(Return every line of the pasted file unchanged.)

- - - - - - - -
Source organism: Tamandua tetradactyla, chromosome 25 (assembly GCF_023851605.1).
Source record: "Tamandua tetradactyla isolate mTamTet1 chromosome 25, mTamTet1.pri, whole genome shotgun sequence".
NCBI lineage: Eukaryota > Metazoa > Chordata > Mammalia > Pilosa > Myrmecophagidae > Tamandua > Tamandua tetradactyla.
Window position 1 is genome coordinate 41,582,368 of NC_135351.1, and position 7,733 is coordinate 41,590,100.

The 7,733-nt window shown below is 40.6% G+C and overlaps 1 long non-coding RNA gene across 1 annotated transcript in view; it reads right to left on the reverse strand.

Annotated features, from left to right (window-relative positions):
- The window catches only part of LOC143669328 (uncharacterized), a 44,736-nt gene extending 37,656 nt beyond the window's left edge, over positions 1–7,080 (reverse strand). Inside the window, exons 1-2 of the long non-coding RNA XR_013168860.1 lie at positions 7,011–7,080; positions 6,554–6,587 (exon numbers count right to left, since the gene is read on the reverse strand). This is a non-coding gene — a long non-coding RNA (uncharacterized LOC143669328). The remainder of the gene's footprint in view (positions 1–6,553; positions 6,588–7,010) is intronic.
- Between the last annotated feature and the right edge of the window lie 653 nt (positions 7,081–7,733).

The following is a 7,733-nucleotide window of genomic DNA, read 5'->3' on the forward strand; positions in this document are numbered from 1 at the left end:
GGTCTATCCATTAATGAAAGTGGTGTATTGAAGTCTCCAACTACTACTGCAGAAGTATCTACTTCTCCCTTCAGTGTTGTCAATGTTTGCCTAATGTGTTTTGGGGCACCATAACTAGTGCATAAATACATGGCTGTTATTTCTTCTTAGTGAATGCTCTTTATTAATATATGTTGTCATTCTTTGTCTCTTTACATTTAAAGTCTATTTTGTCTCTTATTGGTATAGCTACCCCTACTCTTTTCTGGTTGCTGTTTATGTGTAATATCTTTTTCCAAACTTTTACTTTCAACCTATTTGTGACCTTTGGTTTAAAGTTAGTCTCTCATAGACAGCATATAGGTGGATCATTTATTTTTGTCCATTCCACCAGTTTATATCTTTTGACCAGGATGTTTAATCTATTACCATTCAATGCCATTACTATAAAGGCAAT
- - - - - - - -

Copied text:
Source organism: Tamandua tetradactyla, chromosome 25 (assembly GCF_023851605.1).
Source record: "Tamandua tetradactyla isolate mTamTet1 chromosome 25, mTamTet1.pri, whole genome shotgun sequence".
NCBI lineage: Eukaryota > Metazoa > Chordata > Mammalia > Pilosa > Myrmecophagidae > Tamandua > Tamandua tetradactyla.
Window position 1 is genome coordinate 41,582,368 of NC_135351.1, and position 7,733 is coordinate 41,590,100.

The 7,733-nt window shown below is 40.6% G+C and overlaps 1 long non-coding RNA gene across 1 annotated transcript in view; it reads right to left on the reverse strand.

Annotated features, from left to right (window-relative positions):
- The window catches only part of LOC143669328 (uncharacterized), a 44,736-nt gene extending 37,656 nt beyond the window's left edge, over positions 1–7,080 (reverse strand). Inside the window, exons 1-2 of the long non-coding RNA XR_013168860.1 lie at positions 7,011–7,080; positions 6,554–6,587 (exon numbers count right to left, since the gene is read on the reverse strand). This is a non-coding gene — a long non-coding RNA (uncharacterized LOC143669328). The remainder of the gene's footprint in view (positions 1–6,553; positions 6,588–7,010) is intronic.
- Between the last annotated feature and the right edge of the window lie 653 nt (positions 7,081–7,733).

The following is a 7,733-nucleotide window of genomic DNA, read 5'->3' on the forward strand; positions in this document are numbered from 1 at the left end:
GGTCTATCCATTAATGAAAGTGGTGTATTGAAGTCTCCAACTACTACTGCAGAAGTATCTACTTCTCCCTTCAGTGTTGTCAATGTTTGCCTAATGTGTTTTGGGGCACCATAACTAGTGCATAAATACATGGCTGTTATTTCTTCTTAGTGAATGCTCTTTATTAATATATGTTGTCATTCTTTGTCTCTTTACATTTAAAGTCTATTTTGTCTCTTATTGGTATAGCTACCCCTACTCTTTTCTGGTTGCTGTTTATGTGTAATATCTTTTTCCAAACTTTTACTTTCAACCTATTTGTGACCTTTGGTTTAAAGTTAGTCTCTCATAGACAGCATATAGGTGGATCATTTATTTTTGTCCATTCCACCAGTTTATATCTTTTGACCAGGATGTTTAATCTATTACCATTCAATGCCATTACTATAAAGGCAAT